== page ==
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©Kris Gerbrandt

Chapter 5:3-17 (ESV)

Posted on October 13, 2023  - By Chris LaBelle  

Chapter 5:3-17 (ESV) - At the same time Tattenai the governor of the province Beyond the River and Shethar-bozenai and their associates came to them and spoke to them thus: “Who gave you a decree to build this house and to finish this structure?” They also asked them this: “What are the names of the men who are building this building?” But the eye of their God was on the elders of the Jews, and they did not stop them until the report should reach Darius and then an answer be returned by letter concerning it.

This is a copy of the letter that Tattenai the governor of the province Beyond the River and Shethar-bozenai and his associates, the governors who were in the province Beyond the River, sent to Darius the king. They sent him a report, in which was written as follows: “To Darius the king, all peace. Be it known to the king that we went to the province of Judah, to the house of the great God. It is being built with huge stones, and timber is laid in the walls. This work goes on diligently and prospers in their hands. Then we asked those elders and spoke to them thus: ‘Who gave you a decree to build this house and to finish this structure?’ We also asked them their names, for your information, that we might write down the names of their leaders. And this was their reply to us: ‘We are the servants of the God of heaven and earth, and we are rebuilding the house that was built many years ago, which a great king of Israel built and finished. But because our fathers had angered the God of heaven, he gave them into the hand of Nebuchadnezzar king of Babylon, the Chaldean, who destroyed this house and carried away the people to Babylonia. However, in the first year of Cyrus king of Babylon, Cyrus the king made a decree that this house of God should be rebuilt. And the gold and silver vessels of the house of God, which Nebuchadnezzar had taken out of the temple that was in Jerusalem and brought into the temple of Babylon, these Cyrus the king took out of the temple of Babylon, and they were delivered to one whose name was Sheshbazzar, whom he had made governor; and he said to him, “Take these vessels, go and put them in the temple that is in Jerusalem, and let the house of God be rebuilt on its site.” Then this Sheshbazzar came and laid the foundations of the house of God that is in Jerusalem, and from that time until now it has been in building, and it is not yet finished.’ Therefore, if it seems good to the king, let search be made in the royal archives there in Babylon, to see whether a decree was issued by Cyrus the king for the rebuilding of this house of God in Jerusalem. And let the king send us his pleasure in this matter.”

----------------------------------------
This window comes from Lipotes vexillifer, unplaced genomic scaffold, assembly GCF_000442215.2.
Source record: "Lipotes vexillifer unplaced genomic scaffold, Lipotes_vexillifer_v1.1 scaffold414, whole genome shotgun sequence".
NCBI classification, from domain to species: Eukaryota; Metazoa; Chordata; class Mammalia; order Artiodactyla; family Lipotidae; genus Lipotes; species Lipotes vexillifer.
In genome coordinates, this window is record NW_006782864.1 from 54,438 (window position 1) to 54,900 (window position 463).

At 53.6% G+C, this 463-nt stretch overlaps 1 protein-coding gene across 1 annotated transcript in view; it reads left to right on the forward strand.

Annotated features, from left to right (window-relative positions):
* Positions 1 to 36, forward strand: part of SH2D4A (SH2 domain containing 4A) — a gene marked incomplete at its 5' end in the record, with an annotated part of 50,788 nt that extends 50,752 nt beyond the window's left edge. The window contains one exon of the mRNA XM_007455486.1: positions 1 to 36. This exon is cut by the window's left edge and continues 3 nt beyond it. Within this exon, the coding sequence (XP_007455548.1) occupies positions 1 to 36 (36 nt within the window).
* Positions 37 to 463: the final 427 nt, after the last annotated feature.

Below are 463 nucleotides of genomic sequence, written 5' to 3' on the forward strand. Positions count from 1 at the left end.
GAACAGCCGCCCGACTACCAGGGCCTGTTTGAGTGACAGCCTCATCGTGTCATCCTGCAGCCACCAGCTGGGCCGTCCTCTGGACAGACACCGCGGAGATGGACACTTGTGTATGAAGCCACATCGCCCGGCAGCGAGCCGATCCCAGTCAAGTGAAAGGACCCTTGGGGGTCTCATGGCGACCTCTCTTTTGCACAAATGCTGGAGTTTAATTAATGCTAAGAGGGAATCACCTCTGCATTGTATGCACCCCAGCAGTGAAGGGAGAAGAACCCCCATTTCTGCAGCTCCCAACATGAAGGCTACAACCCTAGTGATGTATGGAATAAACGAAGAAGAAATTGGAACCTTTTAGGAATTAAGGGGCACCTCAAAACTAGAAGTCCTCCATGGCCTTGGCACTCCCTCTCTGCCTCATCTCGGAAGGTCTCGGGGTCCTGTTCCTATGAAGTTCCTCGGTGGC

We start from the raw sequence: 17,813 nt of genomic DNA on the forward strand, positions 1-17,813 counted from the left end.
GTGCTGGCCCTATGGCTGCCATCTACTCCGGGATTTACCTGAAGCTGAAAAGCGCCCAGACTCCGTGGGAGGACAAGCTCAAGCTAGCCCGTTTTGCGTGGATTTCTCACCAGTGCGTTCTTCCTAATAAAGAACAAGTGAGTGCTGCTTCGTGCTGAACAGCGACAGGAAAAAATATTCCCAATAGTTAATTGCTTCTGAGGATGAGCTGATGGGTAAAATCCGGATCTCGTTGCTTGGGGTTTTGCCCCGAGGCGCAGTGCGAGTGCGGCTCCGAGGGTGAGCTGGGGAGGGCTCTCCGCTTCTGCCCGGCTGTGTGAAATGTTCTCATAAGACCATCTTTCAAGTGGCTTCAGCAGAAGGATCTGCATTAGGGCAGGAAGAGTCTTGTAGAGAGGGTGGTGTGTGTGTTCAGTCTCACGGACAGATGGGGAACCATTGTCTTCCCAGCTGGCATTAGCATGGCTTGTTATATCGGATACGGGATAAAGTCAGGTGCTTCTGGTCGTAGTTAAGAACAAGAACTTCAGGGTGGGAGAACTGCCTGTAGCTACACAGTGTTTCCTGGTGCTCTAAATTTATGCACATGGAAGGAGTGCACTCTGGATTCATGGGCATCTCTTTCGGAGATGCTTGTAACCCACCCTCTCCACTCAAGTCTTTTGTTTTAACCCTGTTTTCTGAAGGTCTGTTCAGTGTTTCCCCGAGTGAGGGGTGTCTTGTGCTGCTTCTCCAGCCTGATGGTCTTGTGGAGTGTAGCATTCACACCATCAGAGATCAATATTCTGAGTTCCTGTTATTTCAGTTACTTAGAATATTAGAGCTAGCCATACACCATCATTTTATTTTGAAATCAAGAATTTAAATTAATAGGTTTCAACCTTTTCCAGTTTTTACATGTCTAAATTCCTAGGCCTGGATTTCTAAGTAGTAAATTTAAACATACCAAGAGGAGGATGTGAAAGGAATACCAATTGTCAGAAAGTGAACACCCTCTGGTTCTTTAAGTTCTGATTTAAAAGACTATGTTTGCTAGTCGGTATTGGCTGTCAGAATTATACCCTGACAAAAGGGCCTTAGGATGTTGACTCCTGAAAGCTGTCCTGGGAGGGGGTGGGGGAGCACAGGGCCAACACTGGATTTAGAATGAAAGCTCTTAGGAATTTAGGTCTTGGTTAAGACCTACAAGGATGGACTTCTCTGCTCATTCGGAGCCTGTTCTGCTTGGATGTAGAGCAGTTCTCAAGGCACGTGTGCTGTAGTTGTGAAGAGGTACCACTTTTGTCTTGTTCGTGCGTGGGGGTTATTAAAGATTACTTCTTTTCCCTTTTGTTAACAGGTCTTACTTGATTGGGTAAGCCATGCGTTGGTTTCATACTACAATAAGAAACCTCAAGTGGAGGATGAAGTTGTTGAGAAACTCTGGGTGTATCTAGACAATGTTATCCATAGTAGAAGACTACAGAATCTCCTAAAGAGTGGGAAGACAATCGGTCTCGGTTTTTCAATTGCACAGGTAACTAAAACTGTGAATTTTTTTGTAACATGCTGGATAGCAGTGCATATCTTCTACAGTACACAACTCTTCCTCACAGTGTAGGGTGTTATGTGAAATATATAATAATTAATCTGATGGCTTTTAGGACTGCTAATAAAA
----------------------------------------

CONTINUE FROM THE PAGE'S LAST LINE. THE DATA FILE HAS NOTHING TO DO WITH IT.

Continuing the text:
Question to consider: Do you think the letter from Tattenai was a good or a bad thing? Why?

Yesterday I brought up the fact that the mention of Artaxerxes in chapter 4 was confusing because Artaxerxes I ruled after Xerxes I and Darius I so it could have been describing a separate letter halting construction on the city just like there had been a letter halting construction on the temple. I pointed out that the two instances may have been addressed in parallel to emphasize the difficulties Israel had in carrying out the decree of God.

While this is one possibility, a second is that the one who is called Artaxerxes (and Ahasuerus) in chapter 4 could be another name for one the pagans called Cambyses II who reigned from 529 to 522 BC. One who took this position was Matthew Henry, “some think that [Cyrus] reigned but three years, others seven, and then either died or gave up that part of his government, in which his successor was Ahasuerus, called also Artaxerxes, supposed to be the same that in heathen authors is called Cambyses, who had never taken such cognizance of the despised Jews as to concern himself for them, nor had he that knowledge of the God of Israel which his predecessor had.” (from Matthew Henry’s commentary on the whole Bible) If true, this would definitely reconcile the timeline discrepancy, and the reigns would then look like this: Cyrus II “the Great” 550-529 BC, Cambyses II 529-522 BC, Darius I 522-486 BC.

However this played out, an inquiry by a neighboring governor beyond the Jordan named Tattenai came after Zerubbabel and Jeshua the high priest had begun rebuilding the temple— ignoring the decree they received to stop construction several years before because they had received the word of the Lord given to the prophets, Zechariah and Haggai, that He would protect them in their task. Tattenai wrote a letter to King Darius describing their actions and the reasons for them.

While Cyrus had recognized God as the God of heaven, and had attributed their captivity to the power of Nebuchadnezzar, the truth came out in this letter. They weren’t merely building an earthly dwelling for the God of heaven but considered Him the God of heaven and earth, and they attributed their captivity to His judgment against them instead of the power of Nebuchadnezzar. 

It’s hard to know whether Tattenai wrote this letter to Darius as a friend or foe of Israel, but it at least gave Darius the information about their building project being blessed by Cyrus so he could verify that they were not acting against the Persians. Unlike Rehum the commander and Shimshai the scribe who gave false information to keep Israel from building the temple and city, Tattenai at least allowed the truth to be revealed which should always be our prayer.


Dear heavenly Father, when we face injustice and difficulty in this world, we ask that You help the truth to prevail. May it be our goal to always seek the truth regardless of whether it personally benefits us. Amen.